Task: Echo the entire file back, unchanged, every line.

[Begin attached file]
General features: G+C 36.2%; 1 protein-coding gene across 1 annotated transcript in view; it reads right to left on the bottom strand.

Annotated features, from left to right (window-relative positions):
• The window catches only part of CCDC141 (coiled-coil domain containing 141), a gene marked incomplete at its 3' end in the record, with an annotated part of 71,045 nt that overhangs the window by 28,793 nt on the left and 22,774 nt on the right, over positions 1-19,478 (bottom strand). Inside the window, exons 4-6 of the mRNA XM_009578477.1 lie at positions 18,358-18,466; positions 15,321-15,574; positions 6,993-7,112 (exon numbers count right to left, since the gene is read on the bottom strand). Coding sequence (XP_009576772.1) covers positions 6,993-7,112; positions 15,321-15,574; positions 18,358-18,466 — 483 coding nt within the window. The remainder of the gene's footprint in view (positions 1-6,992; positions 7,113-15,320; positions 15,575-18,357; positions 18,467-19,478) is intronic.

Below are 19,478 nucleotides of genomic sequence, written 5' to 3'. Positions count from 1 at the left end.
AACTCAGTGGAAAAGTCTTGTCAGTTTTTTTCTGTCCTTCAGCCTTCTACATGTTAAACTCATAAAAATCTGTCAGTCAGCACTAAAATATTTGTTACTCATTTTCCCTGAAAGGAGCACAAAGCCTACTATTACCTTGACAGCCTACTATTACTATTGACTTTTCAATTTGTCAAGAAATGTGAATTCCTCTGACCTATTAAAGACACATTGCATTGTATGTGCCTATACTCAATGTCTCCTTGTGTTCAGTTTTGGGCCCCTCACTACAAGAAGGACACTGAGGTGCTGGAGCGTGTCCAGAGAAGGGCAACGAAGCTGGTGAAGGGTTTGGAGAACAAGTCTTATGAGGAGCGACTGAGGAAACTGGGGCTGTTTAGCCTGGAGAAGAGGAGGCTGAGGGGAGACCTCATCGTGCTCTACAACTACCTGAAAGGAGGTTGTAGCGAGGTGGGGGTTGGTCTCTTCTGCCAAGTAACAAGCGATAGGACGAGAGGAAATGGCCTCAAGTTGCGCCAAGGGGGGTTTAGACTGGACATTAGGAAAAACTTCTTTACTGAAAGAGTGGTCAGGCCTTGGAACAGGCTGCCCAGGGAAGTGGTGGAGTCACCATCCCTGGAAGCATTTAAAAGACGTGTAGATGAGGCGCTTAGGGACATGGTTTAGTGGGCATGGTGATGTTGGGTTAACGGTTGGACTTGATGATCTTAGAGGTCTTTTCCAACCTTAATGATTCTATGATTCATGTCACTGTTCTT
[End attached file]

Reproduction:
General features: G+C 36.2%; 1 protein-coding gene across 1 annotated transcript in view; it reads right to left on the bottom strand.

Annotated features, from left to right (window-relative positions):
• The window catches only part of CCDC141 (coiled-coil domain containing 141), a gene marked incomplete at its 3' end in the record, with an annotated part of 71,045 nt that overhangs the window by 28,793 nt on the left and 22,774 nt on the right, over positions 1-19,478 (bottom strand). Inside the window, exons 4-6 of the mRNA XM_009578477.1 lie at positions 18,358-18,466; positions 15,321-15,574; positions 6,993-7,112 (exon numbers count right to left, since the gene is read on the bottom strand). Coding sequence (XP_009576772.1) covers positions 6,993-7,112; positions 15,321-15,574; positions 18,358-18,466 — 483 coding nt within the window. The remainder of the gene's footprint in view (positions 1-6,992; positions 7,113-15,320; positions 15,575-18,357; positions 18,467-19,478) is intronic.

Below are 19,478 nucleotides of genomic sequence, written 5' to 3'. Positions count from 1 at the left end.
AACTCAGTGGAAAAGTCTTGTCAGTTTTTTTCTGTCCTTCAGCCTTCTACATGTTAAACTCATAAAAATCTGTCAGTCAGCACTAAAATATTTGTTACTCATTTTCCCTGAAAGGAGCACAAAGCCTACTATTACCTTGACAGCCTACTATTACTATTGACTTTTCAATTTGTCAAGAAATGTGAATTCCTCTGACCTATTAAAGACACATTGCATTGTATGTGCCTATACTCAATGTCTCCTTGTGTTCAGTTTTGGGCCCCTCACTACAAGAAGGACACTGAGGTGCTGGAGCGTGTCCAGAGAAGGGCAACGAAGCTGGTGAAGGGTTTGGAGAACAAGTCTTATGAGGAGCGACTGAGGAAACTGGGGCTGTTTAGCCTGGAGAAGAGGAGGCTGAGGGGAGACCTCATCGTGCTCTACAACTACCTGAAAGGAGGTTGTAGCGAGGTGGGGGTTGGTCTCTTCTGCCAAGTAACAAGCGATAGGACGAGAGGAAATGGCCTCAAGTTGCGCCAAGGGGGGTTTAGACTGGACATTAGGAAAAACTTCTTTACTGAAAGAGTGGTCAGGCCTTGGAACAGGCTGCCCAGGGAAGTGGTGGAGTCACCATCCCTGGAAGCATTTAAAAGACGTGTAGATGAGGCGCTTAGGGACATGGTTTAGTGGGCATGGTGATGTTGGGTTAACGGTTGGACTTGATGATCTTAGAGGTCTTTTCCAACCTTAATGATTCTATGATTCATGTCACTGTTCTT